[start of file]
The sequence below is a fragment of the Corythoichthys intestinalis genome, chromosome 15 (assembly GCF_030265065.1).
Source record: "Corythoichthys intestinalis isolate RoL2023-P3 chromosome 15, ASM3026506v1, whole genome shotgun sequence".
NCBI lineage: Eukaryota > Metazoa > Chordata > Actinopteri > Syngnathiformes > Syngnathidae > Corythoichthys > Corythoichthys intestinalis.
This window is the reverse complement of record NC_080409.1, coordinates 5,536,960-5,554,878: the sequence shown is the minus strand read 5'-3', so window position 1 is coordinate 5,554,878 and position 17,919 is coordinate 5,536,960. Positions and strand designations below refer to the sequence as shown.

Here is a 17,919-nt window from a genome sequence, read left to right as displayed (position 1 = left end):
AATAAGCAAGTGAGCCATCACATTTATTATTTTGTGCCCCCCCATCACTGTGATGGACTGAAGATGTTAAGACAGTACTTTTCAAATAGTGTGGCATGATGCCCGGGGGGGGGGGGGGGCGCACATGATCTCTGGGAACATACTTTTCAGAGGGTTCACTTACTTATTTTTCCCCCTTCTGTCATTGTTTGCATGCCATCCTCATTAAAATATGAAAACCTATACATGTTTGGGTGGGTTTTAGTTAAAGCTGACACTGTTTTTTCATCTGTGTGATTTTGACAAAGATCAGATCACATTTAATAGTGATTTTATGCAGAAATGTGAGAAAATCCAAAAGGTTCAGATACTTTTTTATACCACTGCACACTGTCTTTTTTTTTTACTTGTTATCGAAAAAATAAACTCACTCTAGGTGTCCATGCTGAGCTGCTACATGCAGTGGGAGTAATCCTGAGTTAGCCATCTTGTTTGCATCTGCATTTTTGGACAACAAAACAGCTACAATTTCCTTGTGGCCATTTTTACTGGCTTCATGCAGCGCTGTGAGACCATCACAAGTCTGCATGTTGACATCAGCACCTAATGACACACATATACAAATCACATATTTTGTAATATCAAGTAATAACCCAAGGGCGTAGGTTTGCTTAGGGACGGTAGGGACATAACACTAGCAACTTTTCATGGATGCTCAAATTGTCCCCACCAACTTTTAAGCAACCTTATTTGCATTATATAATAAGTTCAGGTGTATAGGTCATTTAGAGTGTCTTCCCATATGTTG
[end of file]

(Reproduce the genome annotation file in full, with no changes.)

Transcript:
The sequence below is a fragment of the Corythoichthys intestinalis genome, chromosome 15 (assembly GCF_030265065.1).
Source record: "Corythoichthys intestinalis isolate RoL2023-P3 chromosome 15, ASM3026506v1, whole genome shotgun sequence".
NCBI lineage: Eukaryota > Metazoa > Chordata > Actinopteri > Syngnathiformes > Syngnathidae > Corythoichthys > Corythoichthys intestinalis.
This window is the reverse complement of record NC_080409.1, coordinates 5,536,960-5,554,878: the sequence shown is the minus strand read 5'-3', so window position 1 is coordinate 5,554,878 and position 17,919 is coordinate 5,536,960. Positions and strand designations below refer to the sequence as shown.

Here is a 17,919-nt window from a genome sequence, read left to right as displayed (position 1 = left end):
AATAAGCAAGTGAGCCATCACATTTATTATTTTGTGCCCCCCCATCACTGTGATGGACTGAAGATGTTAAGACAGTACTTTTCAAATAGTGTGGCATGATGCCCGGGGGGGGGGGGGGGCGCACATGATCTCTGGGAACATACTTTTCAGAGGGTTCACTTACTTATTTTTCCCCCTTCTGTCATTGTTTGCATGCCATCCTCATTAAAATATGAAAACCTATACATGTTTGGGTGGGTTTTAGTTAAAGCTGACACTGTTTTTTCATCTGTGTGATTTTGACAAAGATCAGATCACATTTAATAGTGATTTTATGCAGAAATGTGAGAAAATCCAAAAGGTTCAGATACTTTTTTATACCACTGCACACTGTCTTTTTTTTTTACTTGTTATCGAAAAAATAAACTCACTCTAGGTGTCCATGCTGAGCTGCTACATGCAGTGGGAGTAATCCTGAGTTAGCCATCTTGTTTGCATCTGCATTTTTGGACAACAAAACAGCTACAATTTCCTTGTGGCCATTTTTACTGGCTTCATGCAGCGCTGTGAGACCATCACAAGTCTGCATGTTGACATCAGCACCTAATGACACACATATACAAATCACATATTTTGTAATATCAAGTAATAACCCAAGGGCGTAGGTTTGCTTAGGGACGGTAGGGACATAACACTAGCAACTTTTCATGGATGCTCAAATTGTCCCCACCAACTTTTAAGCAACCTTATTTGCATTATATAATAAGTTCAGGTGTATAGGTCATTTAGAGTGTCTTCCCATATGTTG